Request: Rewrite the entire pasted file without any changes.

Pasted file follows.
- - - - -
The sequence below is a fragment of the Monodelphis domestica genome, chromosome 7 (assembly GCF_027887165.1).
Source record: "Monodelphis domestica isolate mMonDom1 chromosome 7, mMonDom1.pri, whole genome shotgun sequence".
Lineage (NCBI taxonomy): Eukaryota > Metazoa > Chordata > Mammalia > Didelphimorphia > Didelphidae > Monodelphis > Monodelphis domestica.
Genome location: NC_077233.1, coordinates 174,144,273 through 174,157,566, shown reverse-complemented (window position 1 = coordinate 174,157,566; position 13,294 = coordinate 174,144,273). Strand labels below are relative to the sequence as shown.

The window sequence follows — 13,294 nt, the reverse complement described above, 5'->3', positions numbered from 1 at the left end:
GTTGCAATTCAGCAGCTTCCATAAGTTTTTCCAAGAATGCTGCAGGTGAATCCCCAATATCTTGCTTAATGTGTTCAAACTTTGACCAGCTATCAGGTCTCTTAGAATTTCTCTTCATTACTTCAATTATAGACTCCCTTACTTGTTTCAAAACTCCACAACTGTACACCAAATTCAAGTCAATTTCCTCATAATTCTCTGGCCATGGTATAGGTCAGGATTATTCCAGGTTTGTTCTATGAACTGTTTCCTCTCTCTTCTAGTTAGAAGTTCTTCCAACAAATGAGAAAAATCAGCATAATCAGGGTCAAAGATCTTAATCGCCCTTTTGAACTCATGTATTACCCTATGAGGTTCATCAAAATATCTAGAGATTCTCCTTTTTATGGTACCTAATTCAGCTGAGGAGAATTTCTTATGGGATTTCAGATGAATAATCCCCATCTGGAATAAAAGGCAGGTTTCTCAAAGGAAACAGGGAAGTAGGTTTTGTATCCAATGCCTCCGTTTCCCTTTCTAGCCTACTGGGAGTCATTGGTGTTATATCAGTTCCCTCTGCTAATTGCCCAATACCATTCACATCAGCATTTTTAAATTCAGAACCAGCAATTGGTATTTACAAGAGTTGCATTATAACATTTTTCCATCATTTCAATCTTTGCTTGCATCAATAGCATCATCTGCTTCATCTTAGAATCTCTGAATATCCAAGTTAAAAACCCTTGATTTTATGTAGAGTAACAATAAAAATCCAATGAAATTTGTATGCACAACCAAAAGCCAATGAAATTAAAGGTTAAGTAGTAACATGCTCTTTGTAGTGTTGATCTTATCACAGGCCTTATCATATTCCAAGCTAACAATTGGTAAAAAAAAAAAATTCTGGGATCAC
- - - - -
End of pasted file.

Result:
The sequence below is a fragment of the Monodelphis domestica genome, chromosome 7 (assembly GCF_027887165.1).
Source record: "Monodelphis domestica isolate mMonDom1 chromosome 7, mMonDom1.pri, whole genome shotgun sequence".
Lineage (NCBI taxonomy): Eukaryota > Metazoa > Chordata > Mammalia > Didelphimorphia > Didelphidae > Monodelphis > Monodelphis domestica.
Genome location: NC_077233.1, coordinates 174,144,273 through 174,157,566, shown reverse-complemented (window position 1 = coordinate 174,157,566; position 13,294 = coordinate 174,144,273). Strand labels below are relative to the sequence as shown.

The window sequence follows — 13,294 nt, the reverse complement described above, 5'->3', positions numbered from 1 at the left end:
GTTGCAATTCAGCAGCTTCCATAAGTTTTTCCAAGAATGCTGCAGGTGAATCCCCAATATCTTGCTTAATGTGTTCAAACTTTGACCAGCTATCAGGTCTCTTAGAATTTCTCTTCATTACTTCAATTATAGACTCCCTTACTTGTTTCAAAACTCCACAACTGTACACCAAATTCAAGTCAATTTCCTCATAATTCTCTGGCCATGGTATAGGTCAGGATTATTCCAGGTTTGTTCTATGAACTGTTTCCTCTCTCTTCTAGTTAGAAGTTCTTCCAACAAATGAGAAAAATCAGCATAATCAGGGTCAAAGATCTTAATCGCCCTTTTGAACTCATGTATTACCCTATGAGGTTCATCAAAATATCTAGAGATTCTCCTTTTTATGGTACCTAATTCAGCTGAGGAGAATTTCTTATGGGATTTCAGATGAATAATCCCCATCTGGAATAAAAGGCAGGTTTCTCAAAGGAAACAGGGAAGTAGGTTTTGTATCCAATGCCTCCGTTTCCCTTTCTAGCCTACTGGGAGTCATTGGTGTTATATCAGTTCCCTCTGCTAATTGCCCAATACCATTCACATCAGCATTTTTAAATTCAGAACCAGCAATTGGTATTTACAAGAGTTGCATTATAACATTTTTCCATCATTTCAATCTTTGCTTGCATCAATAGCATCATCTGCTTCATCTTAGAATCTCTGAATATCCAAGTTAAAAACCCTTGATTTTATGTAGAGTAACAATAAAAATCCAATGAAATTTGTATGCACAACCAAAAGCCAATGAAATTAAAGGTTAAGTAGTAACATGCTCTTTGTAGTGTTGATCTTATCACAGGCCTTATCATATTCCAAGCTAACAATTGGTAAAAAAAAAAAATTCTGGGATCAC